Can Blackberries Cause Diarrhea

by iupilon

Blackberries have long been praised for being packed with nutrients and having the potential to help people lose a lot of weight. But what happens if you overeat this fruit or any fruit for that matter? Today we establish the coordinates of a healthy diet, so you will know how much fruit you should be eating and how to avoid the unpleasant side effects of eating too many blackberries (and other fruits).

Can Blackberries Make You Poop?

Blackberries contain anywhere from five to eight grams of soluble fiber per 100 grams. The required adult intake of fiber is 24 grams, so you can imagine just how beneficial blackberries are for individuals who need more fiber in the diet. Despite the simplicity of getting dietary fiber through whole foods and supplements, millions of people globally still struggle with getting enough fiber.

Can blackberries make a person poop better? Yes, the answer is because of the water and fiber content and because blackberries contain nutrients that are essential for digestion and normal body functioning.

What happens when you eat blackberries?

Blackberries contain two kinds of fiber – insoluble fiber and soluble fiber. While soluble fiber gets the most attention in improving digestion, let’s not forget that both types of fiber are crucial for the normal functioning of the colon. Blackberries can help regulate your digestion and bowel movement by blocking cholesterol and fats (this is the task of the insoluble fiber) and by drawing water toward the colon (and here’s the soluble fiber at work).

Studies have shown that this is not a hit-and-miss mechanism. According to recent discoveries, dietary fiber activates sodium in the colon, drawing more moisture toward the stool. As a result, the stool becomes softer, and the transit time of the stool is also reduced. People who suffer from constipation need more dietary fiber because they often have to contend with very dry and hard stools. Hard stools may be a sign of chronic constipation and other digestive disorders. Luckily, it is possible to manage hard stools with diet modifications. As long as you can be consistent with your diet, you can help control the frequency and onset of constipation.  

Are Blackberries Hard to Digest?

Blackberries are not hard to digest, and they contribute to better digestion in the long term. So, if you are constipated and are wary of adding fruit to your diet, you don’t have to be mindful of blackberries because they’re easy on the stomach, and they are also easy to digest. You may have read somewhere that blackberries may be hard to digest. There may be some confusion here as to what takes place.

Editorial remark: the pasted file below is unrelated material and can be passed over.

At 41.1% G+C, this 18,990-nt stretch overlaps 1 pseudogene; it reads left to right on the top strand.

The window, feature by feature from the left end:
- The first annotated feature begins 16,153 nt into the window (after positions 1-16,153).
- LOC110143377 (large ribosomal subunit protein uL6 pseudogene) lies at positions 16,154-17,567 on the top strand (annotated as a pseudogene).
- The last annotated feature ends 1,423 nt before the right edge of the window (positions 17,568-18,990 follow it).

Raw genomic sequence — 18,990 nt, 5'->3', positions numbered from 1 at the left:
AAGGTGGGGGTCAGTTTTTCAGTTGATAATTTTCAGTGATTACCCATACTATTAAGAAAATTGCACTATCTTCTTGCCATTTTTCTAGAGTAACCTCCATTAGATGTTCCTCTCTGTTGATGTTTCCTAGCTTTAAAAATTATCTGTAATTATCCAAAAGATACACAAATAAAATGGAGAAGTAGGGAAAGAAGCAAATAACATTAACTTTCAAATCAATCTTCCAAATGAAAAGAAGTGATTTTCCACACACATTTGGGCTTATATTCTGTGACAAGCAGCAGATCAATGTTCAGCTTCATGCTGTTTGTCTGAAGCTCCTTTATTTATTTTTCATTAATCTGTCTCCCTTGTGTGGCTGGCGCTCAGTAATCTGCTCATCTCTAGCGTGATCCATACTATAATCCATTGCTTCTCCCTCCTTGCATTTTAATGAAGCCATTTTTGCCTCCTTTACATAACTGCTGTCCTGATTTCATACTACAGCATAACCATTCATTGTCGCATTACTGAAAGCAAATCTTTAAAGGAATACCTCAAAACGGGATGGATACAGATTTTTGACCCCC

People who feel that they have indigestion after eating fruits may be experiencing hyperacidity. Not all fruits trigger hyperacidity, so this happens on a case-to-case basis. Blackberries have a pH of 3.5 or higher, so they’re not so acidic, but the specific reaction will depend on the severity of a person’s GERD.

Acidic food is not the sole trigger of hyperacidity and acid reflux. Salty food and fatty food both trigger acid reflux. Scientific studies show that rich foods tend to relax the esophageal sphincter, initiating the reverse movement of stomach contents. So you may not have a painful bout of hyperacidity, but there may still be some acid reflux after you eat fatty food.

We recommend speaking to your physician and working out a plan that will identify the specific food types that tend to trigger your hyperacidity and acid reflux. That way, you won’t be unduly worried about eating all kinds of food, and you can begin working out which fruit types are healthy for you.

What Happens If You Eat Too Many Blackberries?

Blackberries, or any fruit for that matter, can cause unsavory side effects if you don’t control your consumption. The recommended serving for blackberries, raspberries, and other tasty fruits are one US cup per day.

For blackberries, this means ten pieces or less, depending on the average size of the blackberries. If you happened to purchase huge ones, one US cup might be less than ten pieces. Either way, you can eyeball your consumption.

If you happened to overeat this fruit, you could expect the following potential after-effects: bloating, diarrhea, hyperacidity, acid reflux, and periods of sporadic heartburn. Your stomach is going to start reacting to the blackberries because blackberries are acidic. Blackberries have a pH of 3.5, close to the bottom of the pH scale, with one being the most acidic. But don’t be afraid – remember that the stomach is also very sour since it has hydrochloric acid. However, you can’t consume acidic foods without expecting a reaction from your body. If your hyperacidity is easily triggered, we recommend cutting down on your consumption.

Another potential problem that you may experience if you overdo the consumption of blackberries (and other berries) is blood sugar issues. We know that elsewhere we already discussed that natural fruit sugars do not count toward the free sugar allowance that people have for the day. However, this only works toward a certain degree. Natural sugars are still turned to glucose, and eventually, the protection that dietary fiber provides is no longer sufficient. In short, you need to control your consumption if you have diabetes if you want to keep your blood glucose level at an average level. However, you don’t have to be afraid of eating fruits if you have metabolic conditions like type 2 diabetes. Fruits are still part of a sensible diet. Even if you have diabetes, you have to be very mindful of the portions, and you should also be physically active so you can burn more calories per day.

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